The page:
News Feed Discussions When surgeons ask if you had pain before repair

  • When surgeons ask if you had pain before repair

    Posted by ajm222 on February 9, 2021 at 3:05 pm

    I’ve always wondered about this because they will often say that you are more likely to have chronic pain after repair if you had pain before. Seems sort of fatalistic – like if you had pain before surgery, the surgery may not help your pain. It may fix your hernia but not your pain. One has to wonder why that is. This whole hernia repair business – something so incredibly common – seems to have so many possible ways of failing or not fixing the underlying problem. Maybe this is common with certain conditions. I suppose I’ve always heard that people often get surgery for their back or knees (also very common) and are just never the same. Maybe it’s like that.

    ajm222 replied 2 years, 9 months ago 2 Members · 2 Replies
  • 2 Replies
  • ajm222

    February 11, 2021 at 6:58 am

    great points. yeah, it’s all so interesting, and there’s so much we don’t really know when it comes to pain. and there’s a lot we don’t know when it comes to implants and the immune system as well. makes all this very tough when it comes to deciding what to do when medical care is needed. we certainly are victims of the times in which we live. there could be a fantastic hernia solution several decades from now. or we could have lived several hundred years ago and having a hernia would mean just wearing a hernia belt and hoping it only worsened slowly throughout the rest of your life.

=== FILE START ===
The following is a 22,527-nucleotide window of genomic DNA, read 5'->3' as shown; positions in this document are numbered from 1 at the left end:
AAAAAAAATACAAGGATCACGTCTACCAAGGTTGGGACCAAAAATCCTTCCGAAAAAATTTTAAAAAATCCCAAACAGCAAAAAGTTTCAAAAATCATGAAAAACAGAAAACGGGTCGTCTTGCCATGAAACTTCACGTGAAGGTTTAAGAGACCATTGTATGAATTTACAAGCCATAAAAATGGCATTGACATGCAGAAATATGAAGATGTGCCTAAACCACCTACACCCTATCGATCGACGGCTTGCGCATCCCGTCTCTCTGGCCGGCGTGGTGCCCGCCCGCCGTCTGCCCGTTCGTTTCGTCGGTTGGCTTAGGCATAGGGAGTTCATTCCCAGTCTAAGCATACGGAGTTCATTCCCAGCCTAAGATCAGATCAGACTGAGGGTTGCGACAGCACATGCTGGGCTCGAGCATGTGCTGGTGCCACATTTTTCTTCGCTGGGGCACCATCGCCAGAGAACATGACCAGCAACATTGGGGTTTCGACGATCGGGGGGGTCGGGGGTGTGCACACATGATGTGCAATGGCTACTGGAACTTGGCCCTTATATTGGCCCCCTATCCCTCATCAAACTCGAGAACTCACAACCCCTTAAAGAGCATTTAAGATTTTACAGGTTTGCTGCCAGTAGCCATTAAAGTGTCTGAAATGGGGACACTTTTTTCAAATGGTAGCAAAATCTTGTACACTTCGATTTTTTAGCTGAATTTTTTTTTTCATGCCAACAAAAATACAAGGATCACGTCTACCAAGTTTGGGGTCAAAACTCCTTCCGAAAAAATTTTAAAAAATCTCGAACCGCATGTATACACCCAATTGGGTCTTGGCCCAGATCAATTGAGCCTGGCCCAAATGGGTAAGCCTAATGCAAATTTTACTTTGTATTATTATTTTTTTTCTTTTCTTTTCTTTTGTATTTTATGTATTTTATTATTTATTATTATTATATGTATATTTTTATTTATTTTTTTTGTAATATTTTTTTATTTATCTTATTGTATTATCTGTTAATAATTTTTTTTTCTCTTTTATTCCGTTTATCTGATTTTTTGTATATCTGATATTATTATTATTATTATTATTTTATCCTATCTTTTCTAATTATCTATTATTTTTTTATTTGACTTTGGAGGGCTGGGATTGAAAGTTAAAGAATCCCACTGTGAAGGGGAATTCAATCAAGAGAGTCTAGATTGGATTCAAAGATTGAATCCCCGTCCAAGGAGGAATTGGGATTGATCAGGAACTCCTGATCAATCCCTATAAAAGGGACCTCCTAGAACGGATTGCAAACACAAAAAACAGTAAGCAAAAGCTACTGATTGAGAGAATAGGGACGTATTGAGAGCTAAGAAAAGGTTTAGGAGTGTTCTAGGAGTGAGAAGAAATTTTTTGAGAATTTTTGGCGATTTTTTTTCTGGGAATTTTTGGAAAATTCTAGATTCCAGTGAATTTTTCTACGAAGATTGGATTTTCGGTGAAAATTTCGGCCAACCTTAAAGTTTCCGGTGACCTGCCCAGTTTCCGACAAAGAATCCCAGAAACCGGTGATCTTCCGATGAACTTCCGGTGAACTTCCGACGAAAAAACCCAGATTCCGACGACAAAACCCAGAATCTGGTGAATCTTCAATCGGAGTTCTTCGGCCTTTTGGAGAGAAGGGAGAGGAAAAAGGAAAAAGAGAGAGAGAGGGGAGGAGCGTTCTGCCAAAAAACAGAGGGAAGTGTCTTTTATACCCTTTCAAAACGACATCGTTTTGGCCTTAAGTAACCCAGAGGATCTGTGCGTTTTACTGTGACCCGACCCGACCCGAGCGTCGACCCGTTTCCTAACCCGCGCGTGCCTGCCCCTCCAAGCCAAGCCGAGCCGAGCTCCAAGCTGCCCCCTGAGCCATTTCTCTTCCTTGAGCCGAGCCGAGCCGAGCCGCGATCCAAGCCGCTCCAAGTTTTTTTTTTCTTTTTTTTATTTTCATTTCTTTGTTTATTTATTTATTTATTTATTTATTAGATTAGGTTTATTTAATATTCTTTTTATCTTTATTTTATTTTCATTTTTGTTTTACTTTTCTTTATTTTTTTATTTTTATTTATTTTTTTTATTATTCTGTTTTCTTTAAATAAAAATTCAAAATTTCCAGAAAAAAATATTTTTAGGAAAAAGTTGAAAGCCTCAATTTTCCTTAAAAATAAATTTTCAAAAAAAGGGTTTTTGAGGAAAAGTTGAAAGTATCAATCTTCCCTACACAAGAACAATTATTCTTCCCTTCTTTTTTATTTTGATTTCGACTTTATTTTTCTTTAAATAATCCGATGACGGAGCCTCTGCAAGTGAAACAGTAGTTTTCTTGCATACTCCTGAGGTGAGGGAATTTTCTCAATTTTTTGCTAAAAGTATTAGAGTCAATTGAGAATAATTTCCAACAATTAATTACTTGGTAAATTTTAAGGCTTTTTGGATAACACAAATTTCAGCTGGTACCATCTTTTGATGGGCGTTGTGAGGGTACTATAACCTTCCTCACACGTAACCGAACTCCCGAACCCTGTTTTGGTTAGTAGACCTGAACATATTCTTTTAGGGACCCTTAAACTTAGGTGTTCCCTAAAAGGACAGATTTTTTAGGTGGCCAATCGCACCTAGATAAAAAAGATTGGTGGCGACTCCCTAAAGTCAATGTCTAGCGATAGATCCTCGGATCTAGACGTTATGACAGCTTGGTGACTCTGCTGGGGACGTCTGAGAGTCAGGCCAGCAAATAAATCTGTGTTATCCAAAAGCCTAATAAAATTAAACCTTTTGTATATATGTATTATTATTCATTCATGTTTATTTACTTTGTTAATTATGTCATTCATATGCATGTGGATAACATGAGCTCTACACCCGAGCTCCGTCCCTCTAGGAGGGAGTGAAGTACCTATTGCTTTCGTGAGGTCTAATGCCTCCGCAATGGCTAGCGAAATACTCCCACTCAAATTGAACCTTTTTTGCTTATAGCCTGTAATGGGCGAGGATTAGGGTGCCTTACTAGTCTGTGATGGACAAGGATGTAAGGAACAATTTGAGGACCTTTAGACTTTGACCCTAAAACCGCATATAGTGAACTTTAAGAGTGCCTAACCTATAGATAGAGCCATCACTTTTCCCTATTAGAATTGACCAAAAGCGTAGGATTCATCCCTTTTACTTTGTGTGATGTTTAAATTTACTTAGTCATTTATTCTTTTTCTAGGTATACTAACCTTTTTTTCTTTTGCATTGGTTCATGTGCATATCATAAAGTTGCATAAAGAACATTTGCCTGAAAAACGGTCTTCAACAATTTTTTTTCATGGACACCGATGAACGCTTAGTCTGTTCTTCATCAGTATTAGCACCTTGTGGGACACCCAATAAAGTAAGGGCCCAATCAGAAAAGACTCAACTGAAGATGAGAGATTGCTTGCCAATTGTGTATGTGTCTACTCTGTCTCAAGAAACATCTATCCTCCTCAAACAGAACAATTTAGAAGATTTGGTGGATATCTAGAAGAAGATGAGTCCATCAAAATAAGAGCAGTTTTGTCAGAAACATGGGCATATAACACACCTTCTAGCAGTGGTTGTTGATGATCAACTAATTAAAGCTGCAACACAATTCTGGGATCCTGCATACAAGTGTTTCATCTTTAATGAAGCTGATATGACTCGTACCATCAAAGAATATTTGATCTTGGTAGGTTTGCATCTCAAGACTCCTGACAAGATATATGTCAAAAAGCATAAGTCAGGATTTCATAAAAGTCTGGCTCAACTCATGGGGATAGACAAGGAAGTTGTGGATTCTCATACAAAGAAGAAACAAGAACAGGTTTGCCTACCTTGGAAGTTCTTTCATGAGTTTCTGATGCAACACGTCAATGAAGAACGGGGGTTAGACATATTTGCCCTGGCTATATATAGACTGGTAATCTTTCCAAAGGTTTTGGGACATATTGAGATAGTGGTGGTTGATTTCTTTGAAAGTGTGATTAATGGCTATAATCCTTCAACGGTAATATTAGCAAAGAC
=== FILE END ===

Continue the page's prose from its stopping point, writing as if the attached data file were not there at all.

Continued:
and what you say about surgery is also true in my experience. you’re never quite the same after. maybe not appreciably worse, but maybe so. but definitely not the same, no matter how minor the surgery.

  • Alephy

    February 9, 2021 at 10:54 pm

    The knee comparison is a good one. Know that in the 70s/80s surgeons still believed that the meniscus was a relic of evolution and that did not play any role -> after an injury they often suggested full removal: it is not needed (they said) and you will be perfectly fine without it (they argued).
    It is with this historical view that you should look at and listen to any surgeon these days: they might look equally naive in 40 years time…
    Knee and back problems are often tackled these days with PT: what I mean by this is that PT is indispensable even after a surgery.
    I personally think that after every injury you never are the same person no matter what: you may be “worse” in certain aspects but might have learnt and improved your body mechanics in the process of tackling the injury, which might make you better in other ways….(I don’t know about professional athletes, but I have seen this in martial arts, me included)

    As for the pain, I guess it is difficult to understand where it is coming from (sometimes not even from the hernia itself apparently) and so there is a higher chance that the surgery might not resolve this issue, which might mean a (long) time is needed? (again I am no doctor) Time is actually the outrageous thing in all this: it takes a long time to get better after a surgery, and those who say you are up lifting a car (just kidding here:) two days after surgery should have their license stripped (this bit I learnt very much early)

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